The importance of musicianship, and supporting the musician community

Last night we had our Andolini’s show, and it turned out to be a pretty interesting experience.  We went into the show with a lot of anticipation.  We did a lot of promotion at School of Mines the prior weekend, and Andolini’s was a new place to play.  When we took the stage, we ended up having a great show, which turned into a great sound mix and video.  However, getting there was another story – and an example of poor musicianship and getting screwed over by another band.

A few weeks ago our band formed an “alliance” on Craigslist with a few other bands in the area.  The intention of this was was to allow us to collaborate, offer advice and help on bookings (we actually got a tip on a few festivals coming up).  One of the most important opportunities is to invite each other to booking opportunities.  We had a chance to contribute with this Andolini’s show.  When we booked the show, there was an opening for another band and we offered to get it for them. In comes one of the bands from “the alliance”.

Things looked great on paper.  An email got sent out and a band quickly filled the slot.  We were good to go.  Prior to the show, they asked if they could play first, with which we had no problem.  In hind-sight, that turned out something that came back and bit us.

We had a really good feeling when we got there.  The other band brought well over 30 people to the show.  The room was abuzz with energy.  They were really rocking out the place, and we were pumped to get on stage.  However, it would be a while before we actually took the stage.

The rule of thumb when playing multiple-band gigs is that when you finish your set, you need to get your gear off the stage ASAP to let the other band set up.  Too much time in between bands simply drives fans away.  This is especially critical for the drummer, who has the most gear. Somebody should have mentioned this unspoken rule to this band.

As soon as they other band stopped playing their drummer left his drum set behind and ventured into the crowd.  Talking to virtually everyone in the bar.  While he was doing that, his drum set sat untouched, leaving me burdened with anticipation and nothing to do.  I tried to send the hint by moving all of my drum equipment right next to the stage, but he didn’t get the hint.  When the guy finally returned to his set, he sat there and took his set apart piece by piece, packing it up.  This goes completely against the “unspoken drummer code”, that you move your as much of your equipment off the stage and worry about it apart later.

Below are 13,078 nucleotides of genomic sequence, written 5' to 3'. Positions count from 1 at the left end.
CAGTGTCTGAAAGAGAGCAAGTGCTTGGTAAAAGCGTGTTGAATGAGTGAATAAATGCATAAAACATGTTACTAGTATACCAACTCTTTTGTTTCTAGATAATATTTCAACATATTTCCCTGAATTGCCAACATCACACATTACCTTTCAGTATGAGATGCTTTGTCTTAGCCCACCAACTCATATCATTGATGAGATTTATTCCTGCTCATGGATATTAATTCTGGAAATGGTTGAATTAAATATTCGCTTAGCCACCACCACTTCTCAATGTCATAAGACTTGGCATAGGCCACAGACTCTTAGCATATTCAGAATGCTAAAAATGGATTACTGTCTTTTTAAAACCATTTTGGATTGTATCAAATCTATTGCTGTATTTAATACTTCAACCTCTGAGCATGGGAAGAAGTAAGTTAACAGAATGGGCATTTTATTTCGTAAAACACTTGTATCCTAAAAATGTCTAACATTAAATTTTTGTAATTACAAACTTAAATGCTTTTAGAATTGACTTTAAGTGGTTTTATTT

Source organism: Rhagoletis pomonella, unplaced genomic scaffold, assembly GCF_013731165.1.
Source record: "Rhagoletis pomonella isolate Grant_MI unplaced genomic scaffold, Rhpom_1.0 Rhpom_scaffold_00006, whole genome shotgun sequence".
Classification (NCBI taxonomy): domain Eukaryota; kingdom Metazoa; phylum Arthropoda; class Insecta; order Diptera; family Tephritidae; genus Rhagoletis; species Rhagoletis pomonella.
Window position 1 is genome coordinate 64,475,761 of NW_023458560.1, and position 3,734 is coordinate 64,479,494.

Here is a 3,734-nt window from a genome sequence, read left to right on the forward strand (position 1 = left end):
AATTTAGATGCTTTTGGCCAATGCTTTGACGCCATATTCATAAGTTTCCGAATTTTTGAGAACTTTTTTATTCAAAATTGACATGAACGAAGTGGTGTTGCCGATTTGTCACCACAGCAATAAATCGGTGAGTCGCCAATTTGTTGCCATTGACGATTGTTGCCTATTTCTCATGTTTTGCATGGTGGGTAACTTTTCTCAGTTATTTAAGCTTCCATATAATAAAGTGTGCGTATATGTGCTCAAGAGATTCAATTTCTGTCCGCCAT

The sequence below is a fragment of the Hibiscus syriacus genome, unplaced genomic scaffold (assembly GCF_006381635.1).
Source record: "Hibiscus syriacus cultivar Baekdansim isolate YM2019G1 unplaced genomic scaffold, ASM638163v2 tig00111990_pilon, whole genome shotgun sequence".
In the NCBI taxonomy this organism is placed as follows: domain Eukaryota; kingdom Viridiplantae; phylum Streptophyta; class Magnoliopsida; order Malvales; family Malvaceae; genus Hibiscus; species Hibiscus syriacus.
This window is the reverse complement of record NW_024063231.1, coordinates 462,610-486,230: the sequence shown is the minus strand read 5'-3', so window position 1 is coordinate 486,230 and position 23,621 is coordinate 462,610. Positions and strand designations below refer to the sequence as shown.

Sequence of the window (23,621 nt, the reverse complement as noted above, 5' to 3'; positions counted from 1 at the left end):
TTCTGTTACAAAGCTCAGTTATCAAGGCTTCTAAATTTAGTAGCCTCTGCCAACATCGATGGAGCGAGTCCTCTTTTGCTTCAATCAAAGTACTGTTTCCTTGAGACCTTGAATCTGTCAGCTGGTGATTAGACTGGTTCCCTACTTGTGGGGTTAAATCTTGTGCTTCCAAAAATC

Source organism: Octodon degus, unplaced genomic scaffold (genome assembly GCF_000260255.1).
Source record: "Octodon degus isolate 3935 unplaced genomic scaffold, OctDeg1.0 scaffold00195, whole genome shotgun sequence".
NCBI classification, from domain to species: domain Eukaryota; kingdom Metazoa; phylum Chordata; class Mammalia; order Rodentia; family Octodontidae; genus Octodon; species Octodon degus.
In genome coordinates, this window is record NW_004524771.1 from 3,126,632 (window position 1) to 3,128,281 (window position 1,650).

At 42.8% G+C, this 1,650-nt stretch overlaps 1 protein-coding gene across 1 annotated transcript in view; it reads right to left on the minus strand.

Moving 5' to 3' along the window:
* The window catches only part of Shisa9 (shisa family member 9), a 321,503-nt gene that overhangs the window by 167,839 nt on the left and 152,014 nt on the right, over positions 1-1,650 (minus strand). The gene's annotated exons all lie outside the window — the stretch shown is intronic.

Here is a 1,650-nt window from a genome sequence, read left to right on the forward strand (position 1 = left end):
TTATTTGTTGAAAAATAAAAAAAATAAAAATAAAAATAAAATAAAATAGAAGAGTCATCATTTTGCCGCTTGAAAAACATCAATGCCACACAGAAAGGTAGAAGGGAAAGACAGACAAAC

I can understand the need to reach out to your fans, but to spend 15 minutes going around the room when you have another band waiting for you!  These guys went around with a swagger like they were playing a 4 hour set, not sharing the stage with another band (and 2 more for that after).  This move was completely classless, a slap in the face to our band.  We started 45 minute after our scheduled start-time, and as one would expect all of the fans left, leaving only our most devout.

Speaking of being disrespectful to other bands, here we are getting the gig for them, and not only did they screw us with the delay – but they didn’t even talk to us prior to the show, stay afterwards, or even offer a mention/plug at the end of their set.

This caused me to reflect on the musicianship, and the honorable way to treat other musicians in a shared-stage setting.  This band taught us a lot of what not to do, reinforcing lessons that were are important to us:

  • Be professional about changing bands, get your gear on and off quickly.  Move as much of your gear off stage as you carefully can, worry about packing it up when you’re off.
    • It’s not unreasonable for the sound-engineer or club owner to penalize you by taking time out of your set if you take too long.
  • Don’t go over on time.  If you are told you have an hour, take an hour.  Going over by 1-2 songs may make the band feel good, but in the end it leaves a sour taste in a lot of mouths.
  • Offer support to the other bands, which them luck and be courteous.   A good way of doing this is sticking around for part of their set.  Bands before you may not have had the choice to see you, but they watched you regardless.  Show them that respect.
  • If you can, offer plugs to both the band before you and after you, especially after you

On a personal note: no drummer should break 5 sticks during a show.  I understand that sticks get broken (and it should happen over time).  If you’re breaking five sticks in one night, then your technique is simply bad.  What it tells me is that he’s either hitting the rim with the neck of the stick, or the bead of the stick is completely missing the head (with the neck striking the head directly).  Ultimately, throwing a broken stick directly into the crowd is a bad idea on any count.